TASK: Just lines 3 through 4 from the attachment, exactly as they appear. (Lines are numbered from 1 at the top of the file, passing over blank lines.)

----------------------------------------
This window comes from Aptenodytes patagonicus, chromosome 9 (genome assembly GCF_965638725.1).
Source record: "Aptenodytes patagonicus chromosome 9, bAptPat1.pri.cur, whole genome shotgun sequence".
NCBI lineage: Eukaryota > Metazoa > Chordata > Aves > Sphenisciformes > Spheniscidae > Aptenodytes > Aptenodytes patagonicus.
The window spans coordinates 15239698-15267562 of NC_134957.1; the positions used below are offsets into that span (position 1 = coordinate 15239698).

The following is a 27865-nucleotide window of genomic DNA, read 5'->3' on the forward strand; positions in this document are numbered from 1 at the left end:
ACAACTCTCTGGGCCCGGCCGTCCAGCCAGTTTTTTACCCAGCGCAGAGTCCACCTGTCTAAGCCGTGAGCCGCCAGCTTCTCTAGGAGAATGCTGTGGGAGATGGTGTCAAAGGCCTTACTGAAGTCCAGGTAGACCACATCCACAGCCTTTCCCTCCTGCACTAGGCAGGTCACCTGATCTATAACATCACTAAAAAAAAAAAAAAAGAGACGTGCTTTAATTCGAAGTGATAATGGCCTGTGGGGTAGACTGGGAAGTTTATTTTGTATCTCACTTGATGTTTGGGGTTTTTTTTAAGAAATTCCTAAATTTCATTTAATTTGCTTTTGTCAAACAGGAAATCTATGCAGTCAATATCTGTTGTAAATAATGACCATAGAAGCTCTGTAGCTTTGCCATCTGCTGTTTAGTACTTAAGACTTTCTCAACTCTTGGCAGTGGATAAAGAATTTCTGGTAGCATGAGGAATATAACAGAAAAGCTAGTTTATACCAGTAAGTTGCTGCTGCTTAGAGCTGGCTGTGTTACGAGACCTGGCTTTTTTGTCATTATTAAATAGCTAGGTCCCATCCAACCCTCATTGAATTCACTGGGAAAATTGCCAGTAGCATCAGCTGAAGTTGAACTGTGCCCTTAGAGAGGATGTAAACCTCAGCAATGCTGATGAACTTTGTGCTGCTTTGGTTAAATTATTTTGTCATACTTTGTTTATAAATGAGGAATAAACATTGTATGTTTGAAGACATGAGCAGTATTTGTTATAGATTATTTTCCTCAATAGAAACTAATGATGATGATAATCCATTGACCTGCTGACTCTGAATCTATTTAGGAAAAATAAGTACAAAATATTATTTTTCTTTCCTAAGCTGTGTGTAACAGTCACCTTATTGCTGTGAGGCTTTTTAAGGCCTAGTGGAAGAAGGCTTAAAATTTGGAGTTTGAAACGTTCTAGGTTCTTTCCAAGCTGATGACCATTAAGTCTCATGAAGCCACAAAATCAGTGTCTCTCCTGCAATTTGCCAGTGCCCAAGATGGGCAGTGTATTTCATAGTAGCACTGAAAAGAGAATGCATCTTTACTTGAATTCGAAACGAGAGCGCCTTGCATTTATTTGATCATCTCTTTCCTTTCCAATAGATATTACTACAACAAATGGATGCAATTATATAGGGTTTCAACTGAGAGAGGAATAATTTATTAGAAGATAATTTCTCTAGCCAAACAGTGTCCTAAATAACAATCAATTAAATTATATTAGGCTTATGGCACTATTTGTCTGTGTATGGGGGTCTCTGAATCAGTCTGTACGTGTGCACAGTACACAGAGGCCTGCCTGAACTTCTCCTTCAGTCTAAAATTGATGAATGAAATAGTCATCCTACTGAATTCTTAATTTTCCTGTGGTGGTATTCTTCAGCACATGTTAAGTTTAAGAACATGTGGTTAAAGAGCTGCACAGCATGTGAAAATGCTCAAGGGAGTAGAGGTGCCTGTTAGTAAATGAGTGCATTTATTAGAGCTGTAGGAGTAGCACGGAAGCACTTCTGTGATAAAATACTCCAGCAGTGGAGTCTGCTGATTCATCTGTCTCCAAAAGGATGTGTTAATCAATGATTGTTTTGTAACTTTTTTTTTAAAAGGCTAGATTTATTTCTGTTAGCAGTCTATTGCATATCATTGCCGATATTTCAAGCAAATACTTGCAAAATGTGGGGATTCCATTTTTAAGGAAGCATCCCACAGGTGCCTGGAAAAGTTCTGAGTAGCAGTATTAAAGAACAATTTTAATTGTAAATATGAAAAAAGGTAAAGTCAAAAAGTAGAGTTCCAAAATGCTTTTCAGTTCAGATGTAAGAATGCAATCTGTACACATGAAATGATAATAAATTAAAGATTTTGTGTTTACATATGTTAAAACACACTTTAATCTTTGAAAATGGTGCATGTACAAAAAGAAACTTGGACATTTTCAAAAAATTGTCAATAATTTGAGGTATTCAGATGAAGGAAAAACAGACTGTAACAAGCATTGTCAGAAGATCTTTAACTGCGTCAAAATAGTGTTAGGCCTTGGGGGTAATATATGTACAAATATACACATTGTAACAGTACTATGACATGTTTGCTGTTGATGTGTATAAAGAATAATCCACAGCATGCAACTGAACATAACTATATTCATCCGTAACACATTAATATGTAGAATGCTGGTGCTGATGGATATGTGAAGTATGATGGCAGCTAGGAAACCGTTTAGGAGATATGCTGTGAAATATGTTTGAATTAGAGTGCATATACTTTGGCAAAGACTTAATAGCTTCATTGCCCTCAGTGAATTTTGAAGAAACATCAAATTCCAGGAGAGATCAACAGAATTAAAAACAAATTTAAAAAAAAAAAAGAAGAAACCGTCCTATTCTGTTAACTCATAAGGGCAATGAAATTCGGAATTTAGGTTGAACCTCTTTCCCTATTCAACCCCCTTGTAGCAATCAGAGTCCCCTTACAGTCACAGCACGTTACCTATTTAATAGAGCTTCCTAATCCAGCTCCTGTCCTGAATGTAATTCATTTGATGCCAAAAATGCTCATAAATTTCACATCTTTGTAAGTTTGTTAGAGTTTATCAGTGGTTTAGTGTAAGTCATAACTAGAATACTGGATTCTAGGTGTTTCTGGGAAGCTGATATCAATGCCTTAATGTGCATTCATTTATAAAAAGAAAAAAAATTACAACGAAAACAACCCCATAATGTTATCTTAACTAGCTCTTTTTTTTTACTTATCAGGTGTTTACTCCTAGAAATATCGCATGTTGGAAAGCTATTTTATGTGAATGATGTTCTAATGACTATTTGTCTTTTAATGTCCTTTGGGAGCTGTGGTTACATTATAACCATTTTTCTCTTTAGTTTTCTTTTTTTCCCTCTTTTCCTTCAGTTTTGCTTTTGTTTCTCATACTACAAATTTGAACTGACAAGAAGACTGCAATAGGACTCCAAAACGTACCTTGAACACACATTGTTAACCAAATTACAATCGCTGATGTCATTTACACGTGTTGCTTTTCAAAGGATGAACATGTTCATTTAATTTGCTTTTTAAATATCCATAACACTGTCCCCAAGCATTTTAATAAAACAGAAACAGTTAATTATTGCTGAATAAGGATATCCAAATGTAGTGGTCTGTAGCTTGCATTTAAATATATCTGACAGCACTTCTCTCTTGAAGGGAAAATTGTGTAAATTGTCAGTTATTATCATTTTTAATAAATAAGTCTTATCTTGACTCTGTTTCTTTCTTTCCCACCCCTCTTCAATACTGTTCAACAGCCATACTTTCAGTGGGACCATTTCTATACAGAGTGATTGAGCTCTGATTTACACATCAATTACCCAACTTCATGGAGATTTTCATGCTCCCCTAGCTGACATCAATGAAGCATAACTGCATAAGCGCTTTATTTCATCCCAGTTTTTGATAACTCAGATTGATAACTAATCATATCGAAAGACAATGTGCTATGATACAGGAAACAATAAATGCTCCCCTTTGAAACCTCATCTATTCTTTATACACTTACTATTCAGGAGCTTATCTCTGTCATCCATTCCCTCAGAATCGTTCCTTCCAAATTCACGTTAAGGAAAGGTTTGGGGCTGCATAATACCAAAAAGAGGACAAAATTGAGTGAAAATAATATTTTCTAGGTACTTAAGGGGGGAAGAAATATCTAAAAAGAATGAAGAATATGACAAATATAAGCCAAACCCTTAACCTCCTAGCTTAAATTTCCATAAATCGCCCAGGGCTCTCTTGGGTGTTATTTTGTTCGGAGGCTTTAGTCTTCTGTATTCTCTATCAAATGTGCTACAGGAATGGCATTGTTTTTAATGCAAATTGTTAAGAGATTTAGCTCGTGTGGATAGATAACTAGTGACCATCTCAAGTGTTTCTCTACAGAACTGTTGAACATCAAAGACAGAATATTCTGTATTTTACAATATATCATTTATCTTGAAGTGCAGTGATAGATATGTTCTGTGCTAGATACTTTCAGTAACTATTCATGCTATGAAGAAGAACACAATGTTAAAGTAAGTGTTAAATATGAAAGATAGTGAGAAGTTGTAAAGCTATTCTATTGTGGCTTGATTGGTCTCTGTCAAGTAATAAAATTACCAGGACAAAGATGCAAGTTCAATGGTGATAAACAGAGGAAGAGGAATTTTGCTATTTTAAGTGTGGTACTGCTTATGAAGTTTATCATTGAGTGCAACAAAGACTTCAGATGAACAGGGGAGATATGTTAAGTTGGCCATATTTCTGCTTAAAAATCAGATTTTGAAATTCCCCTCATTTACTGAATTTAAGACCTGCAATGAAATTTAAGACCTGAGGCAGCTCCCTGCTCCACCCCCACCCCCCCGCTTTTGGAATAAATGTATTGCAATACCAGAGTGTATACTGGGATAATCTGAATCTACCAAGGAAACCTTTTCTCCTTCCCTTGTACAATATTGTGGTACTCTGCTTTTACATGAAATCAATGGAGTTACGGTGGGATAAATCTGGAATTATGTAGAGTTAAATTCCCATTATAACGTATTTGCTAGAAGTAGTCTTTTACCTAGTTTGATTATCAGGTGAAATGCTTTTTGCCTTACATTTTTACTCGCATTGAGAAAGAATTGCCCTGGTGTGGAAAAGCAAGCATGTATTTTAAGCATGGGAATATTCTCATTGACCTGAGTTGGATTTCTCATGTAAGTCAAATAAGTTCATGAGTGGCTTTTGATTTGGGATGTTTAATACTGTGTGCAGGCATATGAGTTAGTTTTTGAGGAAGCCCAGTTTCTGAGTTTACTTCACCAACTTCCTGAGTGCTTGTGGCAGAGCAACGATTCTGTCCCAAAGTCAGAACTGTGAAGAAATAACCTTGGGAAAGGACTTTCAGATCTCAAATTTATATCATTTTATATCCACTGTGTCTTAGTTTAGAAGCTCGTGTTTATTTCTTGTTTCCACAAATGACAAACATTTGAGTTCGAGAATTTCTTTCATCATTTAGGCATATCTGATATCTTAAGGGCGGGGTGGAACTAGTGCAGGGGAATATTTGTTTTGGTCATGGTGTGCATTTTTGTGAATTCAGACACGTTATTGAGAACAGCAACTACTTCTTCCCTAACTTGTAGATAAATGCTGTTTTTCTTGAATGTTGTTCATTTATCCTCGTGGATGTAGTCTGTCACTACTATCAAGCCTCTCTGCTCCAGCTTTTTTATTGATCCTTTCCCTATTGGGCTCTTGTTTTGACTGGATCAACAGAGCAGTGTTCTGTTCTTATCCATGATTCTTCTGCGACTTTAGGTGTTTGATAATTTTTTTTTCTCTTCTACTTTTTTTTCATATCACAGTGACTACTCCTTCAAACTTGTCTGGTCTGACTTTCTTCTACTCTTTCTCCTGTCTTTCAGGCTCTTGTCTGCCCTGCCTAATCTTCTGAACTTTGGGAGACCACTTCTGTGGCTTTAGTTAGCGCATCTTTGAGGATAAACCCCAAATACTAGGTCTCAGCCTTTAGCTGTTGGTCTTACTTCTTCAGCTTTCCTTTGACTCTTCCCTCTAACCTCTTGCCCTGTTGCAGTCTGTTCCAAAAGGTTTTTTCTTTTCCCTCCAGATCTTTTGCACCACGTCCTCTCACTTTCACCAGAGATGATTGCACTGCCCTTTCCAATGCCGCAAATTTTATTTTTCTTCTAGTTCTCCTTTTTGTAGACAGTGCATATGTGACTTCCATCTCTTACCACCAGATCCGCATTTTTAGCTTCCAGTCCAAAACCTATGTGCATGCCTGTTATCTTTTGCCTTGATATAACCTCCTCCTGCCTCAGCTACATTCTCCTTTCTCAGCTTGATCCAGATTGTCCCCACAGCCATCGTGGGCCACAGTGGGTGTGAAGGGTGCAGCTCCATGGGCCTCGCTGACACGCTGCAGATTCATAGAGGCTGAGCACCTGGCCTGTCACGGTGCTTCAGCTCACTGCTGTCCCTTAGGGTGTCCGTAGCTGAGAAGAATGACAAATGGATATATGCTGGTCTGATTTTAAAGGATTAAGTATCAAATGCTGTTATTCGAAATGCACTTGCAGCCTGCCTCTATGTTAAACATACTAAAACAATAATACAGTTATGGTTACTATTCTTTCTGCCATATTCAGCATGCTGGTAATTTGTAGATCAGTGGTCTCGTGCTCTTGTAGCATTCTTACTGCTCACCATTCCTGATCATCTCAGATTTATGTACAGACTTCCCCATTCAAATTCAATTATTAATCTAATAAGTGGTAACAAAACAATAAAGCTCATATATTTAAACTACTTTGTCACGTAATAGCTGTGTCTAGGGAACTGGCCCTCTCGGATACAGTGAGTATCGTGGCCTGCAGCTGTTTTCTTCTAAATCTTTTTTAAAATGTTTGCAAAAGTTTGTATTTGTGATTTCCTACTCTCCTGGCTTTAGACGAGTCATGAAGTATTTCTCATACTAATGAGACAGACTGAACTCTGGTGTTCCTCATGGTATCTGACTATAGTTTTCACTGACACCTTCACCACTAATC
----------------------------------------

NCBI lineage: Eukaryota > Metazoa > Chordata > Aves > Sphenisciformes > Spheniscidae > Aptenodytes > Aptenodytes patagonicus.
The window spans coordinates 15239698-15267562 of NC_134957.1; the positions used below are offsets into that span (position 1 = coordinate 15239698).